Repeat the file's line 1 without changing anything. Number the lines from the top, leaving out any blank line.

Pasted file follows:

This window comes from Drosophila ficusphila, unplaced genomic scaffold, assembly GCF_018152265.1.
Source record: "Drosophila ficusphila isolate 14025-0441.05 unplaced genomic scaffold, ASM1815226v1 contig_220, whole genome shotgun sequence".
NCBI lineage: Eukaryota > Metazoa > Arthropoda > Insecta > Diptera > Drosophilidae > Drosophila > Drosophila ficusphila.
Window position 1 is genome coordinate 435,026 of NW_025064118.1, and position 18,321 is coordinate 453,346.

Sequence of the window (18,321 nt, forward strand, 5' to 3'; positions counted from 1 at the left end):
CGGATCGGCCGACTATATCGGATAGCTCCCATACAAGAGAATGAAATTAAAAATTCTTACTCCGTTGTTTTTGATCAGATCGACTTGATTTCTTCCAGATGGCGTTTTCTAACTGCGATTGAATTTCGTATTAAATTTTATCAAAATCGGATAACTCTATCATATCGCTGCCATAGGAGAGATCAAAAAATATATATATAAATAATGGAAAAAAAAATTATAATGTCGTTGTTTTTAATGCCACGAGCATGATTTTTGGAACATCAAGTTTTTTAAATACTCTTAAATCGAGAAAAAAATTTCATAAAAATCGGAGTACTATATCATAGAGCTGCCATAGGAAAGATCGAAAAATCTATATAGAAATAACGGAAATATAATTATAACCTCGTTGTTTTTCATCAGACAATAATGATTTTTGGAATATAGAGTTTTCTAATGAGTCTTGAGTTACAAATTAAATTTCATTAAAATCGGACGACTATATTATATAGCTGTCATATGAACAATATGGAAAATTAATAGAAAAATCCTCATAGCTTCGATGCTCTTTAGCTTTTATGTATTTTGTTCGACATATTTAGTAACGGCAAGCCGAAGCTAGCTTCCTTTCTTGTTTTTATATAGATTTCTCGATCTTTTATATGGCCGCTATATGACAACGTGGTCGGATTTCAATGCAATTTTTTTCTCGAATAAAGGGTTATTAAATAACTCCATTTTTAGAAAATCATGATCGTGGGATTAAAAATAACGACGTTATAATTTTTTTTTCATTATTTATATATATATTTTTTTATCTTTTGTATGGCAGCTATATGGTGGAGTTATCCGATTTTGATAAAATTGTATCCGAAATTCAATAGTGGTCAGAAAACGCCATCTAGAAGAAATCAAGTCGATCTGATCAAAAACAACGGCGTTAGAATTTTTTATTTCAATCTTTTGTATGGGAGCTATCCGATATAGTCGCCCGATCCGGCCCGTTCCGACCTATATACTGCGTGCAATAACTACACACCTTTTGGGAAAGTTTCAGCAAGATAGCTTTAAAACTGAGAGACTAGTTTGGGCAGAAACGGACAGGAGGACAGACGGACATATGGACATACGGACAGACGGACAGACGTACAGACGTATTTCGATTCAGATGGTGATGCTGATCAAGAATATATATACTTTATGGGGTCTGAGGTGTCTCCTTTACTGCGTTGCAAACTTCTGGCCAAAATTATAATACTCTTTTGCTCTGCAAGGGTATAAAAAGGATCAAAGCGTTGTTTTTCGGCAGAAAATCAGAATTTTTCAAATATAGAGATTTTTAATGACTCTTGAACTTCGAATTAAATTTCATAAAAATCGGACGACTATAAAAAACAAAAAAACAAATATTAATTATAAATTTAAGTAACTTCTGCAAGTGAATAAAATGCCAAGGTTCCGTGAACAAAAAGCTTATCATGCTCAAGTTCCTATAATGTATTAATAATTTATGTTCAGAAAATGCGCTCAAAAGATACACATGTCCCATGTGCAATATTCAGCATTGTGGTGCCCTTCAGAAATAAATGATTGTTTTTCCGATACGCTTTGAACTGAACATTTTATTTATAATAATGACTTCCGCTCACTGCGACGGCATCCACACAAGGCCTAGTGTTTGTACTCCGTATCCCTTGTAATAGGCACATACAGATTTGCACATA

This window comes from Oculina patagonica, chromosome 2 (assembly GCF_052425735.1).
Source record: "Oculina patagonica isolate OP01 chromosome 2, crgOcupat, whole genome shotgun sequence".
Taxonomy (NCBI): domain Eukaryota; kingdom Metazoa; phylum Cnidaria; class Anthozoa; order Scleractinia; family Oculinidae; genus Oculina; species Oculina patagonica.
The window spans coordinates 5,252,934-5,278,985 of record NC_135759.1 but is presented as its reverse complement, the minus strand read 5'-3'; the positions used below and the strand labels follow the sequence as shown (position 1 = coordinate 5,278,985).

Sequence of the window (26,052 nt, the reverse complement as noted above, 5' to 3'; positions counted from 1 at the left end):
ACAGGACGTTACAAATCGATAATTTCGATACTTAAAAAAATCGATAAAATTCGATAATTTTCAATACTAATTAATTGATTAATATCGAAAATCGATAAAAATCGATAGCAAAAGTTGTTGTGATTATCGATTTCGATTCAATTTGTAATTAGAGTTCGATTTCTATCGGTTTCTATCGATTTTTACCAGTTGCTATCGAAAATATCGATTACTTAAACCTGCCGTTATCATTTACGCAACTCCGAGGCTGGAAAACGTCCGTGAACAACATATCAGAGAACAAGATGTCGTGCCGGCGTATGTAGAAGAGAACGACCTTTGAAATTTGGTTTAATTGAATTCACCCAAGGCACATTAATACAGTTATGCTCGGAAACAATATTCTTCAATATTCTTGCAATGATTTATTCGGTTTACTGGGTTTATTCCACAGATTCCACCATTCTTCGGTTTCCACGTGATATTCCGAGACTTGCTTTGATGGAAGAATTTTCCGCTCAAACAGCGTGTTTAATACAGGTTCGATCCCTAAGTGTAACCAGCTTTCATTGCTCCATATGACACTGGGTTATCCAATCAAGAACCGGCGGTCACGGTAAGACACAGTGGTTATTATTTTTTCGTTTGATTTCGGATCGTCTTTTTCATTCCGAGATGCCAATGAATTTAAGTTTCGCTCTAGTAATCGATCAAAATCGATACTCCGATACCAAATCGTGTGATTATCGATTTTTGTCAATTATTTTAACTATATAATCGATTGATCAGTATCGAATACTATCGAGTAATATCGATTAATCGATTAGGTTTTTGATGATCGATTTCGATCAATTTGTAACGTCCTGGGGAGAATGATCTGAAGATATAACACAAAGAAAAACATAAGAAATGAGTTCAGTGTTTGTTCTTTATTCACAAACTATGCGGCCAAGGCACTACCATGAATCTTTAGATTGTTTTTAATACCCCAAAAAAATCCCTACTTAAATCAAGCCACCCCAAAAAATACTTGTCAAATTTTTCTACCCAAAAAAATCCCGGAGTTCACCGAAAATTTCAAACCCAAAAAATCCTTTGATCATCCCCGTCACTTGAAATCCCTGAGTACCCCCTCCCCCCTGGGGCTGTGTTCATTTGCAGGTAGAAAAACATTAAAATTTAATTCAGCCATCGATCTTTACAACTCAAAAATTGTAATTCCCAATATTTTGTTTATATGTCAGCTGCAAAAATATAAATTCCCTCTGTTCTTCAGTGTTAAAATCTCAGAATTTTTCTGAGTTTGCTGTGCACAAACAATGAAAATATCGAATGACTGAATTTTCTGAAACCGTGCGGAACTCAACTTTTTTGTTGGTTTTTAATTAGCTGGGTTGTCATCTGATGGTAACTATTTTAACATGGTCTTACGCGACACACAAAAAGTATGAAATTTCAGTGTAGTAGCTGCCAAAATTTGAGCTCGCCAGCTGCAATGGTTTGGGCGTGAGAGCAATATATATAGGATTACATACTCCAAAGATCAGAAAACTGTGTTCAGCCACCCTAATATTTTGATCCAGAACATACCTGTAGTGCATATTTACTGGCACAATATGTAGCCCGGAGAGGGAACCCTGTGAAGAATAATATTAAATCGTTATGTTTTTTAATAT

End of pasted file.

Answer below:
This window comes from Drosophila ficusphila, unplaced genomic scaffold, assembly GCF_018152265.1.